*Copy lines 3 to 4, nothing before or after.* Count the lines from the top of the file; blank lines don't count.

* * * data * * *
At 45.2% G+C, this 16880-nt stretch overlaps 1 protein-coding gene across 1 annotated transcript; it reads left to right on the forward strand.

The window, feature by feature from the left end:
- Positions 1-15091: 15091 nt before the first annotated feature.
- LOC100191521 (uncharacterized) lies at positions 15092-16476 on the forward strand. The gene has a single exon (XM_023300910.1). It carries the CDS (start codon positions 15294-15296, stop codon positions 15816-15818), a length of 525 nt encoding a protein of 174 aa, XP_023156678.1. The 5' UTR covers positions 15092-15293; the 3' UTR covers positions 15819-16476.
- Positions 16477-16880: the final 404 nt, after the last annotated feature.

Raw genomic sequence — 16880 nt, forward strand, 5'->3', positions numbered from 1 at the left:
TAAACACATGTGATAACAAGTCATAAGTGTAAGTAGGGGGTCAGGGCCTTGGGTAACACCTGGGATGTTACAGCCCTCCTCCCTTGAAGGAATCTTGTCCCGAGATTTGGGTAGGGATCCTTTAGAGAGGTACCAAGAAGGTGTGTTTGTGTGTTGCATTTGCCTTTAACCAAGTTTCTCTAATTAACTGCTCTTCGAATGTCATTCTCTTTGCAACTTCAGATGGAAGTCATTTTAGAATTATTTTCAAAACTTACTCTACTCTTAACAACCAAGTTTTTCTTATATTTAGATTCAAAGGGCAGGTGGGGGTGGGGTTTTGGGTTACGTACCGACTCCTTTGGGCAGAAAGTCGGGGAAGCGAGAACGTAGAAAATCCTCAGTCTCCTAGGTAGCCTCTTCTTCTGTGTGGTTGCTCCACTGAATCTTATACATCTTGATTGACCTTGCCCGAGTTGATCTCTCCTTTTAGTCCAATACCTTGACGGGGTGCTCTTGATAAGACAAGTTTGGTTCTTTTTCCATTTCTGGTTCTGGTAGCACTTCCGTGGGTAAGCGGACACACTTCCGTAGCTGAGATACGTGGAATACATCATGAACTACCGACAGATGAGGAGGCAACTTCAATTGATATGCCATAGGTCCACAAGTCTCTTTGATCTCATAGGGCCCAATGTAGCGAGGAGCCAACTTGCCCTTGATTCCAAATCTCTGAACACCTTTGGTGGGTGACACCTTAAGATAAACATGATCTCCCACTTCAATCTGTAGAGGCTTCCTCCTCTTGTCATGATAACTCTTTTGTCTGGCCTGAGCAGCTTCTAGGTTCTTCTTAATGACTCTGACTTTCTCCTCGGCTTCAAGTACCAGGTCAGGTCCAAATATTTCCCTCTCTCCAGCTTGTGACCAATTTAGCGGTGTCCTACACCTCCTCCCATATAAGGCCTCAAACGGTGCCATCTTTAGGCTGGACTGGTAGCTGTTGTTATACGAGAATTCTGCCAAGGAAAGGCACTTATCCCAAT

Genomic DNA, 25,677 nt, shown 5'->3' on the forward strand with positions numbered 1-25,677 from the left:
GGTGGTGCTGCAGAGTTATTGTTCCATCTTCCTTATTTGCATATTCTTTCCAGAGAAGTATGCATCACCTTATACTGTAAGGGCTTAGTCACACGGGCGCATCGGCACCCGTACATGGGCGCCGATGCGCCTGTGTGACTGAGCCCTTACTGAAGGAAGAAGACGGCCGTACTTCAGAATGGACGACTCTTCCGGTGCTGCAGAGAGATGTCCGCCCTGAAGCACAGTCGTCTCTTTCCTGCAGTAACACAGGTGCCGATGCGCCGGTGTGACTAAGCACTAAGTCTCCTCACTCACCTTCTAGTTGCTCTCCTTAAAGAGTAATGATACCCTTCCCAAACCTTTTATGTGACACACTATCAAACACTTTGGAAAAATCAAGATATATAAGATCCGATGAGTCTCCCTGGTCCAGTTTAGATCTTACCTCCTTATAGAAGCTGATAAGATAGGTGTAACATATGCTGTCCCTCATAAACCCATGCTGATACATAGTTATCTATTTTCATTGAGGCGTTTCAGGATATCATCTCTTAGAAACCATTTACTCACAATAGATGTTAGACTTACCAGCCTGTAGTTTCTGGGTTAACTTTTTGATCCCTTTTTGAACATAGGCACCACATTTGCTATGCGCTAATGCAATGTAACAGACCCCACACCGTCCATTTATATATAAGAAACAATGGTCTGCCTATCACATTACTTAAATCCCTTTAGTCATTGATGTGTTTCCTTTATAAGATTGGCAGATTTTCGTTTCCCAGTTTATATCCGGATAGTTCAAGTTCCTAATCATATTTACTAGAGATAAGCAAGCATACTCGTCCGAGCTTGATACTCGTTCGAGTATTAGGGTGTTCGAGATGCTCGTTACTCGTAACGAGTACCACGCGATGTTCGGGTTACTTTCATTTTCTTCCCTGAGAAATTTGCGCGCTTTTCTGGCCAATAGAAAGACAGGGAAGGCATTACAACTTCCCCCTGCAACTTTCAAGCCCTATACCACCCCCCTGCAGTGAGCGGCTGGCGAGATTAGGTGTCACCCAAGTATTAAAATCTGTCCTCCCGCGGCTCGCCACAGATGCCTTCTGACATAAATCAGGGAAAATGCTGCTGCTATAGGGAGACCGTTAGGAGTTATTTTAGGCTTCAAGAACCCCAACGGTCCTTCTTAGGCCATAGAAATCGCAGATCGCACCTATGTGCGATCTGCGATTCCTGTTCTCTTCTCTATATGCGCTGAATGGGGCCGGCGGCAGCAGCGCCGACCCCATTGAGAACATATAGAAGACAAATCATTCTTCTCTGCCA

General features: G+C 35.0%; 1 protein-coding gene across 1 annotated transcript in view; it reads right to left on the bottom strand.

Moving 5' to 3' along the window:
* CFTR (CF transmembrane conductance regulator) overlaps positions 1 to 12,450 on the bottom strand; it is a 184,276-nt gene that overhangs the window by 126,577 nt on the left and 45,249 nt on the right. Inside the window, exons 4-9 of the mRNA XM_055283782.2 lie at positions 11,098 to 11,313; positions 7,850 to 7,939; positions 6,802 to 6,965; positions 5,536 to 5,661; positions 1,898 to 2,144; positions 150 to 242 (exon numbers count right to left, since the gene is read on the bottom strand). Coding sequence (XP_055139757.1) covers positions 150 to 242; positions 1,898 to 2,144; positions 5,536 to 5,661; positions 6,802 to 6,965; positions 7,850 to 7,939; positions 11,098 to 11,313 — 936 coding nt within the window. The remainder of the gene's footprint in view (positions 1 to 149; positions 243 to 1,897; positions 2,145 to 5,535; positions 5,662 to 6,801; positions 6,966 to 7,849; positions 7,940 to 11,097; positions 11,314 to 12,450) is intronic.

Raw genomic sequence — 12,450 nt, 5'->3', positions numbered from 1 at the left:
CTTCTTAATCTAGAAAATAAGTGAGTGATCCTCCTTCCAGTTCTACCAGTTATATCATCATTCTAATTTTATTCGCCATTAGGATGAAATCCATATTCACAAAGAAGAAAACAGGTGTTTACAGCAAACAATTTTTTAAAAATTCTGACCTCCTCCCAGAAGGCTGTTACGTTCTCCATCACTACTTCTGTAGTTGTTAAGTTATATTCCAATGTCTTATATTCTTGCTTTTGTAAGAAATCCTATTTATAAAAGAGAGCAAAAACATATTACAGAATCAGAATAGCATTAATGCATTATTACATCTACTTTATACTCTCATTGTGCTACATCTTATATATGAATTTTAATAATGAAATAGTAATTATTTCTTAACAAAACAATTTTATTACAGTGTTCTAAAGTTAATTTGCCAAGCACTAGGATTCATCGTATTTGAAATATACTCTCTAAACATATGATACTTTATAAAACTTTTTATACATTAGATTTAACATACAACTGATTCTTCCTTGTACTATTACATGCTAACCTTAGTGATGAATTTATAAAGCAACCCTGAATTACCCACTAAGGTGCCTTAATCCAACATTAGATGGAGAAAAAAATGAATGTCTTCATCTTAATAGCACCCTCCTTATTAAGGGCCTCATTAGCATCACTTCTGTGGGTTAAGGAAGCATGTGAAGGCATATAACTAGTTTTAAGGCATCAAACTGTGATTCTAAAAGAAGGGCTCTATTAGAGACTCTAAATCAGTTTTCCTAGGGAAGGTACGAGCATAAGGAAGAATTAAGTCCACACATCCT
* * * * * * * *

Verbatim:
- Positions 1-15091: 15091 nt before the first annotated feature.
- LOC100191521 (uncharacterized) lies at positions 15092-16476 on the forward strand. The gene has a single exon (XM_023300910.1). It carries the CDS (start codon positions 15294-15296, stop codon positions 15816-15818), a length of 525 nt encoding a protein of 174 aa, XP_023156678.1. The 5' UTR covers positions 15092-15293; the 3' UTR covers positions 15819-16476.